• the company is unable to produce accurate financial information on a timely basis that shows the company's trading performance and financial position or that can be used to prepare reliable financial forecasts;
    • company directors have resigned, citing concerns about the financial position of the company or its ability to produce accurate financial information on the company's affairs;
    • the company auditor has qualified their audit opinion on the grounds there is uncertainty the company can continue as a going concern; 
    • the company has defaulted, or is likely to default, on its agreements with its financiers;
    • employees, or the company's bookkeeper, accountant or financial controller, have raised concerns about the company's ability to meet, and continue to meet, its financial obligations;
    • it is not certain that there are assets that can be sold in a relatively short period of time to provide funds to help meet debts owed, without affecting the company's ongoing ability to continue to trade profitably;
    • the company is holding back cheques for payment or issuing post-dated cheques.

    Every year, ASIC publishes an overview of corporate insolvencies based on statutory reports lodged by external administrators. ASIC’s Report 596: Insolvency statistics: External administrators’ reports (July 2017 to July 2018) identified the following top three indicators for directors to suspect insolvency: 2

    • non-payment of statutory debts (for example, pay-as-you-go withholding (PAYGW), super guarantee charge (SGC) and goods and services tax (GST));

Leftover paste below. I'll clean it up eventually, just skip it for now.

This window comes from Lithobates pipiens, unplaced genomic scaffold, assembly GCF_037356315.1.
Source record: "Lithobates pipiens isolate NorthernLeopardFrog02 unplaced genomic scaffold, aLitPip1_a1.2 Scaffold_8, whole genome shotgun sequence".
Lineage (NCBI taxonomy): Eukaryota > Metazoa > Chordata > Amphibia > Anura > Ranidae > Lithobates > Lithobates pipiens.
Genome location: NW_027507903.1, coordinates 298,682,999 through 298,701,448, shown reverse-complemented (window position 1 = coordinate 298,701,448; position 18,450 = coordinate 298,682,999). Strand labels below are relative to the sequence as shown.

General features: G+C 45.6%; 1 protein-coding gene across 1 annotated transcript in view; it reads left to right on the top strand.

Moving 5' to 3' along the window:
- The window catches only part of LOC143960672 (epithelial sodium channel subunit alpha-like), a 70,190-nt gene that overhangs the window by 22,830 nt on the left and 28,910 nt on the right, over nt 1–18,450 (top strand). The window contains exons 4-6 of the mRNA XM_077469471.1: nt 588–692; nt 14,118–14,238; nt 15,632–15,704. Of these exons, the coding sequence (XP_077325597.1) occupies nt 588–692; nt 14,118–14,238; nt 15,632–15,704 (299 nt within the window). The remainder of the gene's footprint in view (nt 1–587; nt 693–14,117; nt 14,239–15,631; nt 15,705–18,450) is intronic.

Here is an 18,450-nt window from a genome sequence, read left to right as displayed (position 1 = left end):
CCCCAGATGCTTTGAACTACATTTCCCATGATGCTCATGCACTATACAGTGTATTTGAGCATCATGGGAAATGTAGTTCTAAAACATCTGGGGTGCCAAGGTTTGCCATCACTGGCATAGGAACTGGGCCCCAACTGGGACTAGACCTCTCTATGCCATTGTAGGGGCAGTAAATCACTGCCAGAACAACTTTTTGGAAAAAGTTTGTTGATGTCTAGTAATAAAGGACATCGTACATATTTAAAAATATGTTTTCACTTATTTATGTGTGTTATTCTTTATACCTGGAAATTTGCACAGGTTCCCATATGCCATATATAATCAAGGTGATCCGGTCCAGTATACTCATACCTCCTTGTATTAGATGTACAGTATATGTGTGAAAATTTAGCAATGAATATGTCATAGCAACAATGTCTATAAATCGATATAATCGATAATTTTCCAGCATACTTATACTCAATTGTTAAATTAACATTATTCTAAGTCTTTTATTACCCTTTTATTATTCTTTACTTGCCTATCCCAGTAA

• difficulties paying debts when they [fall] due (for example, evidenced by letters of demand, recovery proceedings and increasing age of accounts payable); and
    • financial statements that disclose a history of serious shortage of working capital, unprofitable trading.

    ASIC’s Report 2013: National insolvent trading program report 3 sets out the view that a director is less likely to breach their duties under the Act if they take into account the following key principles in carrying out their role:

    • maintain appropriate books and records;
    • identify insolvency concerns and assess available options;
    • seek professional advice; and
    • act in a timely manner.

    What are the key principles directors should keep in mind?

    ASIC’s Regulatory Guide 217: Duty to prevent insolvent trading: Guide for directors 4 (also referenced above) contains the following four key principles that ASIC considers directors need to take into account in performing their duty to prevent insolvent trading:

    • keep themselves informed about the company’s financial position and affairs;
    • regularly assess the company’s solvency and investigate financial difficulties immediately;
    • obtain appropriate professional advice to help address the company’s financial difficulties where necessary;
    • consider and act in a timely manner on the advice.

    What should be done if insolvency is suspected?

    A range of options is available to directors who suspect insolvency in their organisations:

    • Seek professional advice (the advice might be to use voluntary administration with a view to restructuring affairs and continuing trade or to invite a secured creditor to appoint a receiver or appoint a liquidator);
    • Do not incur further debts;
    • Possibly cease trading;
    • Obtain financial support.

    Company directors must ensure, as they deal with their company’s affairs, especially when the company faces financial uncertainty, that they do not allow the company to trade while insolvent nor incur a debt that would lead the company to insolvency.

    This is in addition to a director’s general duties to act with care and diligence, in good faith in the best interests of the organisation and not to improperly use their position or information received for personal gain (ss 180-183 of the Corporations Act 2001).

    What is the insolvency safe harbour? 5

    In 2017, a ‘safe harbour’ protection was introduced as a form of defence for directors facing an allegation of insolvent trading.